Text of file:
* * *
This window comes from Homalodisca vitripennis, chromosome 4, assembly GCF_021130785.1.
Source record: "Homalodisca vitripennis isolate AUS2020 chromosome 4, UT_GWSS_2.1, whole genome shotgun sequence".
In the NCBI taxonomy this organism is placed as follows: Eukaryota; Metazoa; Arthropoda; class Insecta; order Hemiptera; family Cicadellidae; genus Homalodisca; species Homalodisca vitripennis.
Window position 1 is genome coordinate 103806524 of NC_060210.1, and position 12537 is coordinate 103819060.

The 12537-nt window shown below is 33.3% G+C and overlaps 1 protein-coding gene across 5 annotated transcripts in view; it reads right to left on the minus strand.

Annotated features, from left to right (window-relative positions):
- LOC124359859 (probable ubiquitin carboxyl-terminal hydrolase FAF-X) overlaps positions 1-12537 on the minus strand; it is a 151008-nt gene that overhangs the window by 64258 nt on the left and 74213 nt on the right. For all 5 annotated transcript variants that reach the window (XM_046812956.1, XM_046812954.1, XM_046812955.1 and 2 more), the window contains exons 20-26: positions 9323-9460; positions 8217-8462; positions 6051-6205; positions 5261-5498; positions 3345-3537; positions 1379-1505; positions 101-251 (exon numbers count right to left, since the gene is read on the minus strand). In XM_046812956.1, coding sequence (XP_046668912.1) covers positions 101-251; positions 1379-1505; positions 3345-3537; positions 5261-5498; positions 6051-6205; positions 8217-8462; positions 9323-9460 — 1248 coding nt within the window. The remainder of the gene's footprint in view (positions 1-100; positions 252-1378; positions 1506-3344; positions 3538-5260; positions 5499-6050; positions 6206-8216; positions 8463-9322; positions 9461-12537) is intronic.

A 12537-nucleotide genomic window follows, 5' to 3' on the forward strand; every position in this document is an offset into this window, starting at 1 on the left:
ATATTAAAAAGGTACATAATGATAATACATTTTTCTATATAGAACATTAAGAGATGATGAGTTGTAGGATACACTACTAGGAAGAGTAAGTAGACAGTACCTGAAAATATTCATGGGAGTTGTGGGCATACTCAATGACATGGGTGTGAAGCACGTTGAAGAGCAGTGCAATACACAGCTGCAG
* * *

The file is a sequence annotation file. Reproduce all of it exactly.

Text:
This window comes from Homalodisca vitripennis, chromosome 4, assembly GCF_021130785.1.
Source record: "Homalodisca vitripennis isolate AUS2020 chromosome 4, UT_GWSS_2.1, whole genome shotgun sequence".
In the NCBI taxonomy this organism is placed as follows: Eukaryota; Metazoa; Arthropoda; class Insecta; order Hemiptera; family Cicadellidae; genus Homalodisca; species Homalodisca vitripennis.
Window position 1 is genome coordinate 103806524 of NC_060210.1, and position 12537 is coordinate 103819060.

The 12537-nt window shown below is 33.3% G+C and overlaps 1 protein-coding gene across 5 annotated transcripts in view; it reads right to left on the minus strand.

Annotated features, from left to right (window-relative positions):
- LOC124359859 (probable ubiquitin carboxyl-terminal hydrolase FAF-X) overlaps positions 1-12537 on the minus strand; it is a 151008-nt gene that overhangs the window by 64258 nt on the left and 74213 nt on the right. For all 5 annotated transcript variants that reach the window (XM_046812956.1, XM_046812954.1, XM_046812955.1 and 2 more), the window contains exons 20-26: positions 9323-9460; positions 8217-8462; positions 6051-6205; positions 5261-5498; positions 3345-3537; positions 1379-1505; positions 101-251 (exon numbers count right to left, since the gene is read on the minus strand). In XM_046812956.1, coding sequence (XP_046668912.1) covers positions 101-251; positions 1379-1505; positions 3345-3537; positions 5261-5498; positions 6051-6205; positions 8217-8462; positions 9323-9460 — 1248 coding nt within the window. The remainder of the gene's footprint in view (positions 1-100; positions 252-1378; positions 1506-3344; positions 3538-5260; positions 5499-6050; positions 6206-8216; positions 8463-9322; positions 9461-12537) is intronic.

A 12537-nucleotide genomic window follows, 5' to 3' on the forward strand; every position in this document is an offset into this window, starting at 1 on the left:
ATATTAAAAAGGTACATAATGATAATACATTTTTCTATATAGAACATTAAGAGATGATGAGTTGTAGGATACACTACTAGGAAGAGTAAGTAGACAGTACCTGAAAATATTCATGGGAGTTGTGGGCATACTCAATGACATGGGTGTGAAGCACGTTGAAGAGCAGTGCAATACACAGCTGCAG